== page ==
Store room in the National Museums Collection Centre

Store room in the National Museums Collection Centre.

On the Wednesday I visited the National Museum of Scotland in the morning to carry out some market research. I had to look out for what types of visitors were coming in and how many there were. I was also asked if any of the objects I saw around the Museum related to Scotland Creates, but I didn’t find any that fitted with the theme. That afternoon I was given images of the chosen objects for Scotland Creates and went out into the Museum to identify them. I then came back and picked the objects I liked best and had to think about how they link together.

The Grand Gallery in the National Museum of Scotland

The Grand Gallery in the National Museum of Scotland.

Thursday morning was eventful. Firstly I went down to the entrance hall and helped people sign up for Magic Carpet Minis and then went up and assisted one of the enablers deliver the session, which was good fun as it was aimed at 0-2 year olds so there was lots of singing! I then went is assist a schools’ Dinosaur workshop for Primary 2 age group. It was very interesting hearing what they were saying and I think they knew more about dinosaurs than I did!!

By Friday I was feeling tired so it was good to get out of the Museum again and go up to the National War Museum in Edinburgh Castle. It was great seeing all the different weapons and uniforms.

The National War Museum at Edinburgh Castle

The National War Museum at Edinburgh Castle.

Overall I had a great week packed with lots of different activities. I would recommend this work experience placement to any high school pupil as it has been very helpful to me and I had a great time. Thanks to Scotland Creates project officer Fiona for making it possible!

Carenza MurrayBy Carenza Murray, Work Experience Student with Collections Services

Hello everyone!

I’ve been the work experience placement at the wonderful National Museums Collections Centre in Granton for the last surprisingly short five days. For four days I’ve been based in the Collections Centre but on Tuesday I was in the National Museum of Scotland itself. If you – yes, you! – haven’t been yet, then you should go: the Museum is amazing in size and structure, and magnificent in its collection content, as, including the reserve collections, they have over four million objects and counting, in case you were wondering.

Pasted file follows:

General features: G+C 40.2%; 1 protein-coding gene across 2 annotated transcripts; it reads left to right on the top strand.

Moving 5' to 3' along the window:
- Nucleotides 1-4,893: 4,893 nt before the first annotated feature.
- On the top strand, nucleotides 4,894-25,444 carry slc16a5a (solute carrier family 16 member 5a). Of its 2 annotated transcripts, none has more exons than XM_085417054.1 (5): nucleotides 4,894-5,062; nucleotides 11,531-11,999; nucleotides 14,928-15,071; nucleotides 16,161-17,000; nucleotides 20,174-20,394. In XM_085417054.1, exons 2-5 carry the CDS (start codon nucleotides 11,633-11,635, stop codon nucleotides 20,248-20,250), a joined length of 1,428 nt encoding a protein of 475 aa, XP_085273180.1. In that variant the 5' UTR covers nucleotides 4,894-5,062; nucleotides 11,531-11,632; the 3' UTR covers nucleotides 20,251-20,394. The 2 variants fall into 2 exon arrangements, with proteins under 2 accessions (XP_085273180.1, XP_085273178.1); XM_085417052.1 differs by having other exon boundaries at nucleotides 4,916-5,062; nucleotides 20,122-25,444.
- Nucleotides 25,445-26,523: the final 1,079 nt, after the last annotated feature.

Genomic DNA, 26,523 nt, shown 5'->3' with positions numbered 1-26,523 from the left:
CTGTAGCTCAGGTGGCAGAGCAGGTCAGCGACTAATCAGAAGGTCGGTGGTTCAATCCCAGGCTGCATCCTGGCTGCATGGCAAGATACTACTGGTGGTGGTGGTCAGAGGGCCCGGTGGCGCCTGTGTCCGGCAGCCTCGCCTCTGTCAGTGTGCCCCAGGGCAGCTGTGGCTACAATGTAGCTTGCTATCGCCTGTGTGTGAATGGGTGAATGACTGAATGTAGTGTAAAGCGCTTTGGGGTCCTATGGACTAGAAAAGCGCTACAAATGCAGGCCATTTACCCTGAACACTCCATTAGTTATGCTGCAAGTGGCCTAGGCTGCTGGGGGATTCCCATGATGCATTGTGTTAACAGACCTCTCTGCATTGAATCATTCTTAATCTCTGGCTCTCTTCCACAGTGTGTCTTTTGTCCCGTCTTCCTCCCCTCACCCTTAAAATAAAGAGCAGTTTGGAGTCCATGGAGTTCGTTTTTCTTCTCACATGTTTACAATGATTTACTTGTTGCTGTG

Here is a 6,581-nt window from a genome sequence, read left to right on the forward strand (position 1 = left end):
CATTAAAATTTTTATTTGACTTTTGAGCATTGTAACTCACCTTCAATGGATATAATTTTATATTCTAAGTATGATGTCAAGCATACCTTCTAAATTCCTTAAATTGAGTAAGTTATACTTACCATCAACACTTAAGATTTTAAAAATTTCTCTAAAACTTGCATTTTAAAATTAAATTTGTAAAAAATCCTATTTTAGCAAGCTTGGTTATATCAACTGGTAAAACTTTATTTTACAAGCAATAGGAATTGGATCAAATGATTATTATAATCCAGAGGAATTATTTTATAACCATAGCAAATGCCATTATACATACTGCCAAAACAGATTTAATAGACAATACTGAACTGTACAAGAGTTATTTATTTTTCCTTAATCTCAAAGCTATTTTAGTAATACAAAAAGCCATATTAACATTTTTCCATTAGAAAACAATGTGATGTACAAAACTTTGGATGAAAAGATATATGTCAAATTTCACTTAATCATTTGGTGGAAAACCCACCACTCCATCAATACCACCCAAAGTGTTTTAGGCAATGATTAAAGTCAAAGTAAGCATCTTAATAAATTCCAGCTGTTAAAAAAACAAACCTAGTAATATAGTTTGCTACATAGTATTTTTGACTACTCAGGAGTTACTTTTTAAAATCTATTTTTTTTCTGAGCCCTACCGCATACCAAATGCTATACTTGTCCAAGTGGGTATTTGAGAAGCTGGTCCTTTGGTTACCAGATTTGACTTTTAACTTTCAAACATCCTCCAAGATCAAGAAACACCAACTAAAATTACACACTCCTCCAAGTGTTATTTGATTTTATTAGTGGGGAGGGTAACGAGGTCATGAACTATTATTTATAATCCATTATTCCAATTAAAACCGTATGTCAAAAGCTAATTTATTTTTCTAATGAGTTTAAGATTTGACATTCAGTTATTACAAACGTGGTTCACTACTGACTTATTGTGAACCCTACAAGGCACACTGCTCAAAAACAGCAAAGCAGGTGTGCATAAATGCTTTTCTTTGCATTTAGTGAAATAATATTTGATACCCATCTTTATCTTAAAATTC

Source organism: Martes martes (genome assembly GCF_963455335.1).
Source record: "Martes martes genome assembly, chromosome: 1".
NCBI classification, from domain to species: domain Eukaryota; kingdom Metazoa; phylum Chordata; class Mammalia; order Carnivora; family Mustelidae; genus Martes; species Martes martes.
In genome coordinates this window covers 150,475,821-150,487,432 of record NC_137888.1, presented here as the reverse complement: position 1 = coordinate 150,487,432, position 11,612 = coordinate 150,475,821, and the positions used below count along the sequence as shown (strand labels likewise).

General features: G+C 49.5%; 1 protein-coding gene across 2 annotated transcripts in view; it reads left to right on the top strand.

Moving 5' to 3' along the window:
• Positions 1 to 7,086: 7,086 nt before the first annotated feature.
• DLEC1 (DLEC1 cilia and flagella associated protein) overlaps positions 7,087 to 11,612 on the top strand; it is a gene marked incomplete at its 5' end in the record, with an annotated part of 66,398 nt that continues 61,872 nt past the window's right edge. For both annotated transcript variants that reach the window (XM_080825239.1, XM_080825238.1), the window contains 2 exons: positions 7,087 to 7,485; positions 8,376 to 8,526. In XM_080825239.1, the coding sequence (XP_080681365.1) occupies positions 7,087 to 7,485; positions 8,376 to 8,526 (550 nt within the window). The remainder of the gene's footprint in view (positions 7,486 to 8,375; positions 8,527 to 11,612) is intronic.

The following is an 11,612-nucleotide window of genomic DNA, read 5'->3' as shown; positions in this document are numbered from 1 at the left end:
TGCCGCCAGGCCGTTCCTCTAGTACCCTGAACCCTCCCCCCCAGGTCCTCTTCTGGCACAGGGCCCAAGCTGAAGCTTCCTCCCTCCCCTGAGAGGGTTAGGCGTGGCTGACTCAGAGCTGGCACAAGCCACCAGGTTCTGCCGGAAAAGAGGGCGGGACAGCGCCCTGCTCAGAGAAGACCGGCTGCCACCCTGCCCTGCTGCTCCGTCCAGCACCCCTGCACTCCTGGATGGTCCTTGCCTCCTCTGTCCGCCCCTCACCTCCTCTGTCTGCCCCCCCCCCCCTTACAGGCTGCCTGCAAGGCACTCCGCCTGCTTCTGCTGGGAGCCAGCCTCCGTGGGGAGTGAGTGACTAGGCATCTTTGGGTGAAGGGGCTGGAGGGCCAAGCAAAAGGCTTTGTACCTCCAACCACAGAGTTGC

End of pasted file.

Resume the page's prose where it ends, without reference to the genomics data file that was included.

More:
After arriving at the National Museums Collections Centre on a rather cold and dreary morning, what struck me at first was the very friendly and warm welcome from the staff at the Collections Centre. I thought it would be full of people who were going to be depressed and stocked up on way too much caffeine, but no, there was a surprisingly happy atmosphere for a Monday morning and some genuinely nice people too!

I was given the tour of the Collections Centre buildings (only five currently contain collections, as some of the older buildings are being demolished to make way for a shiny new storage building) and I was startled by the sheer size of the site. I’m not exaggerating when I write that it’s huge. When I first walked into Building 14 (the first building in the tour of the site), I was overwhelmed by the vast size of it; the buildings were all like the TARDIS.  I was quite unresponsive throughout the rest of the tour because I was speechless!

Specimens in the Collections Centre

From whale bones to frogs pickled in jars the Collections Centre has it all.

In the afternoon, I learned how to handle the artefacts with the care that they require. I found it amazing how close conservators get to objects. I was able to see these objects from a conservator’s point of view, so with that came an almost overwhelming sense of responsibility. After that I knew that my work experience week was never going to be ordinary.